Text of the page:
Journal of Cutaneous and Aesthetic Surgery

: 2019  |  Volume : 12  |  Issue : 3  |  Page : 201--202

Earlobe reconstruction with a superiorly based bilobed infra-auricular flap

Ângela Roda1, Ana Marcos-Pinto1, Rita Pimenta1, João Maia-Silva2,  
1 Dermatology Department, Hospital de Santa Maria, Centro Hospitalar Universitário Lisboa Norte EPE, Lisbon, Portugal
2 Dermatology Department, Hospital de Santa Maria, Centro Hospitalar Universitário Lisboa Norte EPE, Lisbon, Portugal; Faculdade de Medicina, Clínica Universitária de Dermatologia, Universidade de Lisboa, Lisbon, Portugal

Correspondence Address:
Ângela Roda
Hospital de Santa Maria, Av. Prof. Egas Moniz s/n, 1649-035 Lisboa.

How to cite this article:
Roda &, Marcos-Pinto A, Pimenta R, Maia-Silva J. Earlobe reconstruction with a superiorly based bilobed infra-auricular flap.J Cutan Aesthet Surg 2019;12:201-202

How to cite this URL:
Roda &, Marcos-Pinto A, Pimenta R, Maia-Silva J. Earlobe reconstruction with a superiorly based bilobed infra-auricular flap. J Cutan Aesthet Surg [serial online] 2019 [cited 2020 Sep 28 ];12:201-202
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Full Text

Dear Editor,

The earlobe is an anatomical structure with strong aesthetic and cultural significance. Earlobe deformity may be congenital or, more frequently, acquired due to trauma, burn, or surgery. Its surgical repair is challenging and complex, considering the difficulty in obtaining a durable and aesthetically acceptable outcome. Reconstruction may be immediate or delayed. Many techniques have already been described. We report a new technique for immediate earlobe reconstruction with satisfactory results.

A 46-year-old man was referred to our Dermatologic Surgery Department due to an ulcerated basal cell carcinoma in the left earlobe, confirmed by skin biopsy [Figure 1]A. Surgery was performed under local anesthesia with 2% lidocaine. The tumor and a margin of 5mm were excised [Figure 1]B, resulting in loss of the entire earlobe [Figure 1]C. A vertical, superiorly based, bilobed transposition flap, with the dimensions necessary to reach and cover the defect, was designed in the infra-auricular area, where the patient had redundant skin [Figure 1]B. The flap was raised and folded upon itself, vertically, with the inferior flap forming the anterior part of the reconstructed earlobe [Figure 1]D and [Figure 1]E. The two flaps, overlapping, formed the new earlobe [Figure 1]F. No skin or cartilage graft was used. A simple suture using a 5-0 nonabsorbable, sterile monofilament was used to suture the flap into the primary defect. The secondary defect of the flap donor site was sutured after undermining [Figure 1]G. No postoperative complications were noted. The margins of the specimen were disease-free. One year after surgery, an excellent cosmetic outcome was observed [Figure 1]H.{Figure 1}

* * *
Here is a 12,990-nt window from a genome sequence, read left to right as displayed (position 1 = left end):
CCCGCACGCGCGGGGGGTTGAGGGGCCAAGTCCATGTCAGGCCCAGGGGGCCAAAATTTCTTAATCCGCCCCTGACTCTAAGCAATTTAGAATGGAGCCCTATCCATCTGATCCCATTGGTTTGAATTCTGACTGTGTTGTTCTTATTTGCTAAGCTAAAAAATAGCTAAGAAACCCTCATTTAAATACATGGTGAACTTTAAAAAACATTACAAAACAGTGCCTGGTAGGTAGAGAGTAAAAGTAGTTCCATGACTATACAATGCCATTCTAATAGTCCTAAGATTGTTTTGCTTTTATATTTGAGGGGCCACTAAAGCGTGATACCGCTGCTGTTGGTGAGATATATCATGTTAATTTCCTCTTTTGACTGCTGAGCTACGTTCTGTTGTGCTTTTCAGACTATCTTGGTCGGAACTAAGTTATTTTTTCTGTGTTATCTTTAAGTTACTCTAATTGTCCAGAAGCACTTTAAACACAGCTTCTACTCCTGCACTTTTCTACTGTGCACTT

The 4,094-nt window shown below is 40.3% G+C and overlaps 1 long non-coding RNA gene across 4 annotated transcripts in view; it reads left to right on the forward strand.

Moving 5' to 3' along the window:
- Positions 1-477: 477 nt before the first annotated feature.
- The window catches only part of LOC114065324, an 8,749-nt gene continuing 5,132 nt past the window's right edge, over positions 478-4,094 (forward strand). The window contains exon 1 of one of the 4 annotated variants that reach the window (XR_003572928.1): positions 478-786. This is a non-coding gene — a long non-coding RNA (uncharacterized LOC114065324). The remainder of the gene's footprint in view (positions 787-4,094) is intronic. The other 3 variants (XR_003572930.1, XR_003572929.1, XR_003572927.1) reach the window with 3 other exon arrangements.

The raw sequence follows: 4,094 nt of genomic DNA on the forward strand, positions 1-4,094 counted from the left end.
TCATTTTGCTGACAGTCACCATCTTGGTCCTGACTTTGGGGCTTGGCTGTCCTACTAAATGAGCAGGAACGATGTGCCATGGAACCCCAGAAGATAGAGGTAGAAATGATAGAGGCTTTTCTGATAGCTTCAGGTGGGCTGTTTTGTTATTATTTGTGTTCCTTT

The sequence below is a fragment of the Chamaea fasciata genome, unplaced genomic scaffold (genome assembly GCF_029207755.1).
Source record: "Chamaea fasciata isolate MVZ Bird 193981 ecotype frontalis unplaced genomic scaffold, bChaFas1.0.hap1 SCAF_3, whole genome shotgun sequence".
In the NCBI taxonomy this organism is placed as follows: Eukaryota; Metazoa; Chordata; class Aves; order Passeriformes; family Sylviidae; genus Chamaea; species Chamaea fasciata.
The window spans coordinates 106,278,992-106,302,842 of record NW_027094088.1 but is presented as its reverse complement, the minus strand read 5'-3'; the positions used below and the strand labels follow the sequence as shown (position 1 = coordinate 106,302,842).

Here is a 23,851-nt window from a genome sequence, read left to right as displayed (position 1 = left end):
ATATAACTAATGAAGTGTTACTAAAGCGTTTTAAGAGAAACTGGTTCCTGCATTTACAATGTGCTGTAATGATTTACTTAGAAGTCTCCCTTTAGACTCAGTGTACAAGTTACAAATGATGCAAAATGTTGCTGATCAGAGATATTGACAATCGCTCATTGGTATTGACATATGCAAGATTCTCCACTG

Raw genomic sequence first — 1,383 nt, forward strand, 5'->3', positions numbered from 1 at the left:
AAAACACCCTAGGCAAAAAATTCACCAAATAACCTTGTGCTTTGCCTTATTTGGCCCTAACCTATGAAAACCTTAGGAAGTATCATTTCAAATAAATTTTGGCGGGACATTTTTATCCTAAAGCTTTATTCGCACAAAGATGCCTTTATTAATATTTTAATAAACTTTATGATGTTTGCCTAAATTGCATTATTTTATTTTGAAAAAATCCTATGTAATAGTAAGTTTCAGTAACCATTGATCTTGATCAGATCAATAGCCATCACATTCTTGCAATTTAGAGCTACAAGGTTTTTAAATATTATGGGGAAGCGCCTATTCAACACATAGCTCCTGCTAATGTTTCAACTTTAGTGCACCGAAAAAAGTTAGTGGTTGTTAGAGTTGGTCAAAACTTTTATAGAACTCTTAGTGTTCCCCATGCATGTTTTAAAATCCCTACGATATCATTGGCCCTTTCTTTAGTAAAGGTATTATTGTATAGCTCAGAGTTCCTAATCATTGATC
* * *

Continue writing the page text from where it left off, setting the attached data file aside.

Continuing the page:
After the first description of the Gavello’s method in the 1970s, several other reconstructive techniques for total earlobe repair have been described. Most of these techniques use a folded flap, two opposing flaps, or a flap and a skin graft, and usually require a two-stage procedure. In addition, some authors have suggested the incorporation of cartilage into earlobe to help maintain its shape. Nevertheless, a satisfactory aesthetical result in earlobe reconstruction has been difficult to obtain with the existing methods, particularly because of the three-dimensional anatomy of the earlobe and its consistency. In general, the residual deformity, the location of the scars, and the viability and similarity of the neighboring tissue are the main factors that determine the selection of the reconstructive method.[1],[2],[3],[4],[5]

The vertical, bilobed transposition and folded flap described herein is a simple single-step procedure, with excellent aesthetic results and minimal scar formation. It may be considered as a valuable technique to reconstruct the full-thickness earlobe defect.


Declaration of patient consent

The authors certify that they have obtained all appropriate patient consent forms. In the form the patient(s) has/have given his/her/their consent for his/her/their images and other clinical information to be reported in the journal. The patients understand that their names and initials will not be published and due efforts will be made to conceal their identity, but anonymity cannot be guaranteed.

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Conflicts of interest

There are no conflicts of interest.


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